Page 28 Senate Tuesday, 19 March 2013ENVIRONMENT AND COMMUNICATIONS LEGISLATION COMMITTEEhow well we are going. So I think it is very important to build on what we have done and ensure that we keepgetting better. I will perhaps stop there and I will weave in any comments I have about the bill going beyond that.
Thank you very much for that very detailed overview. Normally we do not like long introductions but you have taken us to a lot of important issues. I thank you for that.Can I just deal with a procedural matter before we go any further. The
has sought copies of Mr Finkelstein's opening address and Professor Ricketson's. I do not have any problem with that. We always try tohelp the
wherever we can. So we need them tabled.
I move that they be tabled.
There being no objection, I declare it carried. These can be made available to any journalist whowants a copy. I might go to Senator Ludlam first and then come to you, Senator Birmingham.
Thanks, Professor, for your evidence. Maybe you can take us through the background of how it has come to be that Seven West Media have established an independent media council. We heard directlyfrom Mr McGinty this morning on this. Can you talk us back through how that occurred and maybe just give usyour view on whether you believe the Australian Press Council should be the only entity of its type or whether you are comfortable with more than one?
Firstly as to how it occurred, really, Seven West Media are the authorities on that. I wasnegotiating at the time to get strengthening of the council, particularly as a result of the Finkelstein findings. I wasnegotiating with a group of four publishers. They were then conferring amongst themselves as to their attitude.The lead people with whom I was negotiating were from News and Fairfax. It was believed that agreement had been reached. We had a teleconference to confirm that agreement. Seven West Media, about five minutes before,indicated they would not be taking part. It was a surprise to the publishers and to me.The only reason that has been given, so far as I am aware, was the belief that we were not sufficientlycommitted to refusing any form of government funding. The situation was, before any of this happened, beforethe Finkelstein inquiry, we had already agreed that very limited project funding from government sources could be obtained if the council felt it was appropriate.It would usually have been obtained in a mixture of sources for a particular project. We did obtain money, for example, from the Myer Foundation to assist with our work on standards. But there was never any commitmentfrom anyone that we would get government funding, let alone government core funding, let alone funding thatwould exceed 50 per cent. In fact it was the reverse.So far as one knows, that is the reason that has been given. It is possible, of course, that the reason was that thecouncil was strengthening itself and it was believed that they did not want to be part of a stronger council. I do notknow.As to the question of whether there should be more than one regulator, I just say I do not know of any part of the world where it has been canvassed that there should be more than one, with the exception of the UnitedKingdom, although Lord Justice Leveson said it would be a major failure of the industry if they did not all cometogether in one. But there was a suggestion that there might be one for regional newspapers and one for nationalnewspapers which, of course, is more manageable in the UK.I do not think there can really be any question, both from any understanding of regulatory practice in other areas or in this area, that in general this leads to confusion, inconsistency and over time an erosion of standards, acompetitive race to the bottom as publishers seek to be with the less rigorous regulator. It is a major issue. It is particularly a major issue if you have regulators that are in fact one-publisher regulators. How any requirement of independence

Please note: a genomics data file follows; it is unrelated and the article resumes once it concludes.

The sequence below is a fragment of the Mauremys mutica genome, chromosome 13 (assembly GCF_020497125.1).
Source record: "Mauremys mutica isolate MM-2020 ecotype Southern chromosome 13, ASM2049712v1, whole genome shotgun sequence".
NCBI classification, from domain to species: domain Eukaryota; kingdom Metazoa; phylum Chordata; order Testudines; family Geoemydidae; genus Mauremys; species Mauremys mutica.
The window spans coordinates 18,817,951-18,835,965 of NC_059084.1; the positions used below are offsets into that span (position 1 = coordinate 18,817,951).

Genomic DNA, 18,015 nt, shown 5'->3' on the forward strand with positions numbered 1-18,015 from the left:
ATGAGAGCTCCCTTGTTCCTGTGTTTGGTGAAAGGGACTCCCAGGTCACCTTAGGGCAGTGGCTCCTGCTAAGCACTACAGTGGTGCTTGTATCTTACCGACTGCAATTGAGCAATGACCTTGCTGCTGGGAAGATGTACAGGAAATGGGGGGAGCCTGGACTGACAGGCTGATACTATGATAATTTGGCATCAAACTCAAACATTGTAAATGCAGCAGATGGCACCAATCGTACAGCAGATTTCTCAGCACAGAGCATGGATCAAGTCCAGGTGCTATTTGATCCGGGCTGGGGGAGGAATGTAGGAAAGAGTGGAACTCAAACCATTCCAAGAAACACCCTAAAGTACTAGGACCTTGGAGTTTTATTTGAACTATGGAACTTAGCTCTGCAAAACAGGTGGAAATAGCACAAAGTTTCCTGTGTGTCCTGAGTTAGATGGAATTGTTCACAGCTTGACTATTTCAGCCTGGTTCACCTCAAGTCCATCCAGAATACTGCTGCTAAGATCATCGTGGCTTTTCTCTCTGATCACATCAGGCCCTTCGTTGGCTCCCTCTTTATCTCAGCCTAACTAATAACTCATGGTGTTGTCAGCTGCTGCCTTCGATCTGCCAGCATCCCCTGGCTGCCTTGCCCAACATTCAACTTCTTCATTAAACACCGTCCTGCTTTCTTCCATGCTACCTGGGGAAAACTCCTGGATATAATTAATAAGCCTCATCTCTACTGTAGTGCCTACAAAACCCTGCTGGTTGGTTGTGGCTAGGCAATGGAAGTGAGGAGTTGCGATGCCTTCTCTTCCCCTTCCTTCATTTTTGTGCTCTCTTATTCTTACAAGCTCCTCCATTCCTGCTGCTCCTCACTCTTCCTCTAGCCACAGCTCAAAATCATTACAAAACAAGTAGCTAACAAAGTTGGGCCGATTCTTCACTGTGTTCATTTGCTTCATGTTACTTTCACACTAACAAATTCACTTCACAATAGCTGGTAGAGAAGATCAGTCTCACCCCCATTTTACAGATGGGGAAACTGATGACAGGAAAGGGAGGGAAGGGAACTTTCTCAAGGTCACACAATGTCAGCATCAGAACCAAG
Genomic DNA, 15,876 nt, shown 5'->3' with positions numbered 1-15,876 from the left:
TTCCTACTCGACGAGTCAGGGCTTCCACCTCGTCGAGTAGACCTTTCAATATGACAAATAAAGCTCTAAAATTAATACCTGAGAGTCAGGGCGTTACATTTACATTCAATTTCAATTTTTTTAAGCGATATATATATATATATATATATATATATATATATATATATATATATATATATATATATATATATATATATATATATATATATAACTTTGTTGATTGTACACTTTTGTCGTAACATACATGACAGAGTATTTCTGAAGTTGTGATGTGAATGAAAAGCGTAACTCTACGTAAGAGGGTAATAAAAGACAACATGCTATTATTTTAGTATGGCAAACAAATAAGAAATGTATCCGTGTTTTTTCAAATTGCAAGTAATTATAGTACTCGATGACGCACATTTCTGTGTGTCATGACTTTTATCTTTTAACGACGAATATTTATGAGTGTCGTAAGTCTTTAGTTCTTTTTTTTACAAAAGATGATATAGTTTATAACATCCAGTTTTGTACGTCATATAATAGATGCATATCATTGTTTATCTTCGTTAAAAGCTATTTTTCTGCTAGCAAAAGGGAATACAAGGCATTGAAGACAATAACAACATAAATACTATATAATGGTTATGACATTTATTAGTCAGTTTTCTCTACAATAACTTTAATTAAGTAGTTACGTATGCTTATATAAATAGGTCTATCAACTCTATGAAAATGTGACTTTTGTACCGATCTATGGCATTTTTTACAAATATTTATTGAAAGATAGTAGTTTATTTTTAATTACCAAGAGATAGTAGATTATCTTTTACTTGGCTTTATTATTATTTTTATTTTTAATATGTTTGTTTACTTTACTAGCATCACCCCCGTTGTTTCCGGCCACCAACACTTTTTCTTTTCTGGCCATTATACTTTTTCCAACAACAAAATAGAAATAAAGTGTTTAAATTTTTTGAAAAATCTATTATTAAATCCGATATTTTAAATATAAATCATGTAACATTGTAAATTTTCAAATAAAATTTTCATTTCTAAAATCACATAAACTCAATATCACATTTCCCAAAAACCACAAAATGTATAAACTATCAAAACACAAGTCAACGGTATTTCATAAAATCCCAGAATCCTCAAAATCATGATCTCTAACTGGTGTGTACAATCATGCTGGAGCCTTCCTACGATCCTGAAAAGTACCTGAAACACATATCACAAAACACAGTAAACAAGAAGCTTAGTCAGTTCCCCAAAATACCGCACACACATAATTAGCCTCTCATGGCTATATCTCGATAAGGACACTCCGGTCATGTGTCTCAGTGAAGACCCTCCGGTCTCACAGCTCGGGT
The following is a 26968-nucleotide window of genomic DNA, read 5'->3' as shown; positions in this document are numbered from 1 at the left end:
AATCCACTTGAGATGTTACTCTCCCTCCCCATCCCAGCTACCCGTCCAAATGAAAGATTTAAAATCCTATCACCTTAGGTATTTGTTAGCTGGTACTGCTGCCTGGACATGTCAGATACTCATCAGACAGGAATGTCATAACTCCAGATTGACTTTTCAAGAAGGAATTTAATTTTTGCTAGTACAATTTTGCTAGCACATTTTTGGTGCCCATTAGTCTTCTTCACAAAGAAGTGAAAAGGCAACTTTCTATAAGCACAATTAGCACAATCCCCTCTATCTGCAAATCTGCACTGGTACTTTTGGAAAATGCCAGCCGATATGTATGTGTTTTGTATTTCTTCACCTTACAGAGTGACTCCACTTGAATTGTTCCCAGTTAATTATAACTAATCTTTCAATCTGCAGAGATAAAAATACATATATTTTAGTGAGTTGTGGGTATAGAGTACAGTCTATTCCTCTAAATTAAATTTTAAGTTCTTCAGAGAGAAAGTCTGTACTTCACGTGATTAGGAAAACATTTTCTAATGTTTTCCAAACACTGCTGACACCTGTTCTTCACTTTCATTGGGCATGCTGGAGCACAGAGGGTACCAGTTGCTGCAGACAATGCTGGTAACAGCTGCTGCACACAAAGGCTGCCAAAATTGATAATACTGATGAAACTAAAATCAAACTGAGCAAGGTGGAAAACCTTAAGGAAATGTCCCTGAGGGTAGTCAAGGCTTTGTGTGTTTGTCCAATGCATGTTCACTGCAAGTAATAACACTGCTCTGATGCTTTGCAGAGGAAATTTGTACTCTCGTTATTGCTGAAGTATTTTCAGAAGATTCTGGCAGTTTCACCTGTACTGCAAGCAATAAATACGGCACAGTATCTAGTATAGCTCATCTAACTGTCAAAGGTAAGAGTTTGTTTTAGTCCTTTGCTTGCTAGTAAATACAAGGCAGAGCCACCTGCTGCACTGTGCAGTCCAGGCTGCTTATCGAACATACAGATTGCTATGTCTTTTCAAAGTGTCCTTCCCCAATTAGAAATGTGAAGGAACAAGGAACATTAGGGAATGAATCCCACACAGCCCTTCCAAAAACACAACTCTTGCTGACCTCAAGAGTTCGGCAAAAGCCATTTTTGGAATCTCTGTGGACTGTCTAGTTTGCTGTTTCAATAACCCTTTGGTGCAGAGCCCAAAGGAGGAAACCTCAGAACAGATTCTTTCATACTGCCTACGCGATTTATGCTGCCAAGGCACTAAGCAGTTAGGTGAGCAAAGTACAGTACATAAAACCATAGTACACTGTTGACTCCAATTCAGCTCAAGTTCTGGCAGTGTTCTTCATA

and independence of course must be judged over the longer term, not over initial appointments.They must be judged over the longer term, bearing in mind what pressures will come to bear if one is subject to just one publisher. The pressures are substantial when you are subject to lots of publishers but at least they are notusually pushing all in the same direction and they also do not have the ability to cut off your funding and pull outat no notice. We, of course, got an agreement at as part of the negotiation, and this may have been a big factor inthe decision to move away from us by Seven West Media, that you could not get out in less than four years.So unless they got out on the date they got out, they would not have been able to get out without four yearsnotice in future. We now have that. That is unique around the world. And we have three years advance funding,specific dollars from each publisher.
Technically one of the other big publishers could still leave the Press Council but thereare now those very long lead times involved in that occurring.